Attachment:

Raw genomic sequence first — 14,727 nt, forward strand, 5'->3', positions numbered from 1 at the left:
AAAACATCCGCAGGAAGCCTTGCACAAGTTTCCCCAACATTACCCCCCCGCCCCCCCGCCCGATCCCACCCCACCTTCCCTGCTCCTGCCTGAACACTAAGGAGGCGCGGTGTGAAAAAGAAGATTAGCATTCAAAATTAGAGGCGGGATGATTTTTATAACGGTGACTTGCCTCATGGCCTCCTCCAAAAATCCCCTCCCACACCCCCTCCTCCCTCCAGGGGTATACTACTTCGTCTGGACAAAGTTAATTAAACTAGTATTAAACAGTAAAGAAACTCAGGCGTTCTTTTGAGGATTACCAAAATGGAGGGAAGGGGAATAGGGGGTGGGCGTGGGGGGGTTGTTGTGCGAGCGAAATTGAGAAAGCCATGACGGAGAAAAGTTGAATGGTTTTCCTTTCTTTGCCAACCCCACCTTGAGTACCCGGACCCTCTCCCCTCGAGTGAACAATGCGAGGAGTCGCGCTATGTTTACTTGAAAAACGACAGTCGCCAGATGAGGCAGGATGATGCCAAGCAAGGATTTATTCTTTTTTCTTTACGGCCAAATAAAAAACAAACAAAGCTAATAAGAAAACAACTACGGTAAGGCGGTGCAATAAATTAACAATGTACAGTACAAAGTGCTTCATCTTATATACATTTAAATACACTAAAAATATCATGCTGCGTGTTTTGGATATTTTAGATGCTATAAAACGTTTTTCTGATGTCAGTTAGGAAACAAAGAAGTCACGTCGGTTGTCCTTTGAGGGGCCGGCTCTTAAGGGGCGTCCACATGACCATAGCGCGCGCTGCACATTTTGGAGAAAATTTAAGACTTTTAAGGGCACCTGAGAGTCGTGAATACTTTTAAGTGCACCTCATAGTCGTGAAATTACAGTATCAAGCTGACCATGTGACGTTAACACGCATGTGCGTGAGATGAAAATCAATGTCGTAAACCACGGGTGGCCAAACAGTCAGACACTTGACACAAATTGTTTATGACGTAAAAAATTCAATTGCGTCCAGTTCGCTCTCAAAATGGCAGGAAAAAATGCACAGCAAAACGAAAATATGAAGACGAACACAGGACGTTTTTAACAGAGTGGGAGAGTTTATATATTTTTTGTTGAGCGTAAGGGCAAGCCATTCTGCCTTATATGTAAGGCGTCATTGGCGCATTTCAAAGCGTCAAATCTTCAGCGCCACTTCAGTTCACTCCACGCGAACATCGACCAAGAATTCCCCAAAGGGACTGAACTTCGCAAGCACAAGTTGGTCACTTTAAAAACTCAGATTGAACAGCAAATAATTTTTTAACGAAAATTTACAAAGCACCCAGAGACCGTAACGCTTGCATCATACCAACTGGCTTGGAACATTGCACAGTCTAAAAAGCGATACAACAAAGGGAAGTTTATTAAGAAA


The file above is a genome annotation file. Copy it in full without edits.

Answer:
Raw genomic sequence first — 14,727 nt, forward strand, 5'->3', positions numbered from 1 at the left:
AAAACATCCGCAGGAAGCCTTGCACAAGTTTCCCCAACATTACCCCCCCGCCCCCCCGCCCGATCCCACCCCACCTTCCCTGCTCCTGCCTGAACACTAAGGAGGCGCGGTGTGAAAAAGAAGATTAGCATTCAAAATTAGAGGCGGGATGATTTTTATAACGGTGACTTGCCTCATGGCCTCCTCCAAAAATCCCCTCCCACACCCCCTCCTCCCTCCAGGGGTATACTACTTCGTCTGGACAAAGTTAATTAAACTAGTATTAAACAGTAAAGAAACTCAGGCGTTCTTTTGAGGATTACCAAAATGGAGGGAAGGGGAATAGGGGGTGGGCGTGGGGGGGTTGTTGTGCGAGCGAAATTGAGAAAGCCATGACGGAGAAAAGTTGAATGGTTTTCCTTTCTTTGCCAACCCCACCTTGAGTACCCGGACCCTCTCCCCTCGAGTGAACAATGCGAGGAGTCGCGCTATGTTTACTTGAAAAACGACAGTCGCCAGATGAGGCAGGATGATGCCAAGCAAGGATTTATTCTTTTTTCTTTACGGCCAAATAAAAAACAAACAAAGCTAATAAGAAAACAACTACGGTAAGGCGGTGCAATAAATTAACAATGTACAGTACAAAGTGCTTCATCTTATATACATTTAAATACACTAAAAATATCATGCTGCGTGTTTTGGATATTTTAGATGCTATAAAACGTTTTTCTGATGTCAGTTAGGAAACAAAGAAGTCACGTCGGTTGTCCTTTGAGGGGCCGGCTCTTAAGGGGCGTCCACATGACCATAGCGCGCGCTGCACATTTTGGAGAAAATTTAAGACTTTTAAGGGCACCTGAGAGTCGTGAATACTTTTAAGTGCACCTCATAGTCGTGAAATTACAGTATCAAGCTGACCATGTGACGTTAACACGCATGTGCGTGAGATGAAAATCAATGTCGTAAACCACGGGTGGCCAAACAGTCAGACACTTGACACAAATTGTTTATGACGTAAAAAATTCAATTGCGTCCAGTTCGCTCTCAAAATGGCAGGAAAAAATGCACAGCAAAACGAAAATATGAAGACGAACACAGGACGTTTTTAACAGAGTGGGAGAGTTTATATATTTTTTGTTGAGCGTAAGGGCAAGCCATTCTGCCTTATATGTAAGGCGTCATTGGCGCATTTCAAAGCGTCAAATCTTCAGCGCCACTTCAGTTCACTCCACGCGAACATCGACCAAGAATTCCCCAAAGGGACTGAACTTCGCAAGCACAAGTTGGTCACTTTAAAAACTCAGATTGAACAGCAAATAATTTTTTAACGAAAATTTACAAAGCACCCAGAGACCGTAACGCTTGCATCATACCAACTGGCTTGGAACATTGCACAGTCTAAAAAGCGATACAACAAAGGGAAGTTTATTAAGAAA